CUBA. Cuba’s capital city Havana welcomes me with the shrill sound of a beggar clattering his jar filled with a few coins. The hot sun burns on his leather-like skin. His clothes are ripped and soiled. When a tourist approaches him, slightly hesitating, and tosses a coin in his jar, he reveals a smile –both toothless and joyless. Without making any eye contact he shuffles further, poking people to ask for some financial support. Most of the time it is in vain. The beggar’s miserable situation seems miles away from the Cuban utopia in which everyone is equal and neither rich nor poor exists. Yet, the streets of Havana are home to a growing amount of mendicants. When I ask the citizens of who the beggars are, they shrug indifferently. “Just addicts that want to live on the streets. It’s their own choice”, is Maria’s (44) explanation. But the reality is more complicated: Cuba is in the midst of a political transition that gradually gives them more freedom, but that also increases the gap between rich and poor that Castro’s regime condemns so strongly.
The Soviet Union falls For a long time, time seemed to stand still in Cuba. While the world was rapidly modernizing and digitalizing, the Cuban lifestyle seemed stuck in the 50s. Old timers dominated the streets and large scale supermarkets were non-existing. According to communistic ideals, companies were owned by the state and the only advertisement to be found was propaganda for Fidel Castro’s regime. Trade with the outside world was limited, but there were no shortages thanks to the support of the Soviet Union. Cars, oil, canned meat, movies: it was all provided by the Russians. That all changed when the SU fell in 1991. Cuba’s most important source of import and export disappeared and a deep economic crisis followed. During the ‘special period’ – as the economic misery is subtlety referred to by the regime – the state was forced to cut its expenses. Food provision was decreased, hours of waiting for a soy burger became part of day-to-day reality and electricity was only available a few hours a day. But it wasn’t enough. Without the support of the SU, the country was unable to provide for its citizens and the only way to avoid a public upraise was economic and political change. And thus, Castro’s regime was forced to gradually grant its citizens more freedom. Little by little, mobile phones and internet were legalized and the housing market was opened up so that people can now buy and sell houses.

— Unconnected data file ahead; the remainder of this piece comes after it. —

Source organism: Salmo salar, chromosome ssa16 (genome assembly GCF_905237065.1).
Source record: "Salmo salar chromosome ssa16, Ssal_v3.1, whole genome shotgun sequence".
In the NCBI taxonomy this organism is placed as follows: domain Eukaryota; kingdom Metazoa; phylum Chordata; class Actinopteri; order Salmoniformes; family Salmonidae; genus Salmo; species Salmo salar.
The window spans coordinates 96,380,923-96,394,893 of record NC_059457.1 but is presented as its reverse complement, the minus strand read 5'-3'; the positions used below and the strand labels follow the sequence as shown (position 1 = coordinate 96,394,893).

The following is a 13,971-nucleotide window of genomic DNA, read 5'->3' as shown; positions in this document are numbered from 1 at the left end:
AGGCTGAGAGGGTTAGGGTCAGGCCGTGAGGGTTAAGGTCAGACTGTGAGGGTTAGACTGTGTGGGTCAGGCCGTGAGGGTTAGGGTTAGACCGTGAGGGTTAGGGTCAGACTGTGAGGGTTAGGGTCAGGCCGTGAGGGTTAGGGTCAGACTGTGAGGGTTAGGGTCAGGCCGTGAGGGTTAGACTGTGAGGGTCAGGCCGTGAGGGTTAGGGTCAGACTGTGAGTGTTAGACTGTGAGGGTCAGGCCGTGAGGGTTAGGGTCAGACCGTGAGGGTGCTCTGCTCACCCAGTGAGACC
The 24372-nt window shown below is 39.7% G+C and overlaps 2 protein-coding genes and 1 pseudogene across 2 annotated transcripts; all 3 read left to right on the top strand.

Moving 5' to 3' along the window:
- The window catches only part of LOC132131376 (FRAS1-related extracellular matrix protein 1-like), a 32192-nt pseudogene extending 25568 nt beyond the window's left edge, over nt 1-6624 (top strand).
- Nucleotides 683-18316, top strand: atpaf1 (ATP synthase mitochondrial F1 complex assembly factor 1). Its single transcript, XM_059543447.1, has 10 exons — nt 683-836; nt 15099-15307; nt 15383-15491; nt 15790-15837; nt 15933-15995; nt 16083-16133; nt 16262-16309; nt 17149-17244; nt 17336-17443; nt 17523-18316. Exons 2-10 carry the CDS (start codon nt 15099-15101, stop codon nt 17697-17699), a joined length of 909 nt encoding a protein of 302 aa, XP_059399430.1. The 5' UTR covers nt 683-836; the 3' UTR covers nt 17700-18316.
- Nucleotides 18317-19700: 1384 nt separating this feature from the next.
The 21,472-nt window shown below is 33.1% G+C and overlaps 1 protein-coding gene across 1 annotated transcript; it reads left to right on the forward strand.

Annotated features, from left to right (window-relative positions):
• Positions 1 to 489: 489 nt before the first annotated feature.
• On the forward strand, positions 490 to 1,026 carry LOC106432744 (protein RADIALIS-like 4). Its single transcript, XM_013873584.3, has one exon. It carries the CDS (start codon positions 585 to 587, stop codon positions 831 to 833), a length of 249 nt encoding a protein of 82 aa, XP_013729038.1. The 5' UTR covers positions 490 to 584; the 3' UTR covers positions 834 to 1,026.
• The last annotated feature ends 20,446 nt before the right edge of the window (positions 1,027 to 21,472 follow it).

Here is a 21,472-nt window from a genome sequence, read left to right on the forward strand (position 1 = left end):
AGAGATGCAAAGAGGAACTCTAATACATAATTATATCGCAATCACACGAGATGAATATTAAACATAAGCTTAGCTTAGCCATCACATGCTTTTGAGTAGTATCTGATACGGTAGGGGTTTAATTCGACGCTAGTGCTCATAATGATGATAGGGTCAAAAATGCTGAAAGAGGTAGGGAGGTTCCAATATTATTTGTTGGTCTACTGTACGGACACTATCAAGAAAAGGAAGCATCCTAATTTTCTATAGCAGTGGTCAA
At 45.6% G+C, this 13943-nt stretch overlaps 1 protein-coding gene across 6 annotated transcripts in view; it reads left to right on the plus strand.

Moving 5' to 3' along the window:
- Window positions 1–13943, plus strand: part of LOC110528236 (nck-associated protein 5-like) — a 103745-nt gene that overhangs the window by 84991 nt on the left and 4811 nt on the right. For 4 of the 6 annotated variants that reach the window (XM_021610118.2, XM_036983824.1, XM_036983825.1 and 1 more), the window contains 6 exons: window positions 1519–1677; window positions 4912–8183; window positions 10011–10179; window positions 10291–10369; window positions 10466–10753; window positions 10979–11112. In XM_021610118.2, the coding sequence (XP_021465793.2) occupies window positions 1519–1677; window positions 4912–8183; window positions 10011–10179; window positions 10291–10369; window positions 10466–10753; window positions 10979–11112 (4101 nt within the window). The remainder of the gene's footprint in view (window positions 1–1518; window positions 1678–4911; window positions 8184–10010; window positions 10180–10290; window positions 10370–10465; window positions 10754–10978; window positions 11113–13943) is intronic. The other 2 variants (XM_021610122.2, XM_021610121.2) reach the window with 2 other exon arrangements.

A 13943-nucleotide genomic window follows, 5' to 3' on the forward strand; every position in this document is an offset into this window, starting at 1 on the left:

Historical change One of the biggest changes was the acceptation of private companies. The state has set up a list of 201 occupations that can be conducted independently, such as hair dresser and plumber. It means that, for the first time since 1956, one’s income is not fixed by the regime but dependent on one’s job and success. This has brought a historical change for some. Yet, not much has changed for many others. Those who earn a state salary, earn as little as they always did – about 20$ on average. At the same time they are facing an income gap that is not only growing, but that also appears unnatural. A taxi driver, for instance, earns more than a doctor. After all, taxi companies are private and make relatively good money thanks to the thriving tourist industry. They earn CUC’s, worth 25 times more than the CUP’s that government workers get paid. Doctors on the other hand work for the state and earn a fixed salary in CUP, equally low for all government workers – baker, police man or medical expert. The list of allowed private businesses is short and rushes many people into starting up similar businesses. Consequently the streets of Havana are filled to the brim with nail salons and guesthouses that often have difficulties not to go bankrupt due to an overwhelming amount of competition. At the same time, the list forces people into the black market if their profession does not appear on it. This is the situation Ivan (23) is in. He is tattoo-artist, but forced to do his work secretly. Tattooing is not a legal business after all. For all the state knows, Ivan is a sculptor. He conducts his business in the living room of a friend’s place ; no sign outside, because the government cannot know.
Worse than capitalism? Cuban’s economic transition away from communism is not only caused by internal changes, but also by the foreign investment that is allowed as a result of a law that was passed in 1994. In an attempt not to ‘sell’ the country to capitalism, at least 51% of the interest needs to be in the hands of a Cuban party. Still, the foreign influences appear slowly but surely, especially in the increasing range of goods that used to be absent and that are now widely available, such as ice cream and Coca Cola. It may seem an improvement, but only few benefit from the new supply. The meagre state salaries of 20$ a month make it hard, if not impossible, to buy the Western goods that are sold for European prices, especially for those who work for the state and earn CUP’s. Thus, most of the goods are sold to tourists and those who work with them, while a large percentage of Cubans stay behind. Milagros (32): “ It’s nice that we are getting the right to buy more, but before I can spend more, I need to earn more. Nothing changes.” The only way to earn more is by starting up a private business – a privilege that’s not for everyone. As long as people work for the state, they have no chances to increase their wages. In an economy that is communistic for most, but has capitalistic opportunities for some, there is not only an unequal division of income, but of chances too. Ironically, Cuba’s attempts to protect equality leads to an inequality growth that may be even faster than in the capitalistic world that Castro’s regime denounces. In a semi-communistic world, people may be even worse off than in capitalism.